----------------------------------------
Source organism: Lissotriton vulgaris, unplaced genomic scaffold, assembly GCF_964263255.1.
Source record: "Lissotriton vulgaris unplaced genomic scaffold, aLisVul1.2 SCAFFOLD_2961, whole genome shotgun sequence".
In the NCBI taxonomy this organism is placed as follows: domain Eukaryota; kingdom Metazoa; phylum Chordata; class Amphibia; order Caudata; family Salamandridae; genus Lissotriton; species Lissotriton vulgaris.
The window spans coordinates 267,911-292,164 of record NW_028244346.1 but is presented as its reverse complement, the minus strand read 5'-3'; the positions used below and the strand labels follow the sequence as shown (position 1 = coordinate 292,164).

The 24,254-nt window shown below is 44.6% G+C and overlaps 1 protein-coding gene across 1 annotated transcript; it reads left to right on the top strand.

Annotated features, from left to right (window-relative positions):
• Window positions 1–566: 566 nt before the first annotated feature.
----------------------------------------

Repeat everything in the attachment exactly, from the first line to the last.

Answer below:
Source organism: Lissotriton vulgaris, unplaced genomic scaffold, assembly GCF_964263255.1.
Source record: "Lissotriton vulgaris unplaced genomic scaffold, aLisVul1.2 SCAFFOLD_2961, whole genome shotgun sequence".
In the NCBI taxonomy this organism is placed as follows: domain Eukaryota; kingdom Metazoa; phylum Chordata; class Amphibia; order Caudata; family Salamandridae; genus Lissotriton; species Lissotriton vulgaris.
The window spans coordinates 267,911-292,164 of record NW_028244346.1 but is presented as its reverse complement, the minus strand read 5'-3'; the positions used below and the strand labels follow the sequence as shown (position 1 = coordinate 292,164).

The 24,254-nt window shown below is 44.6% G+C and overlaps 1 protein-coding gene across 1 annotated transcript; it reads left to right on the top strand.

Annotated features, from left to right (window-relative positions):
• Window positions 1–566: 566 nt before the first annotated feature.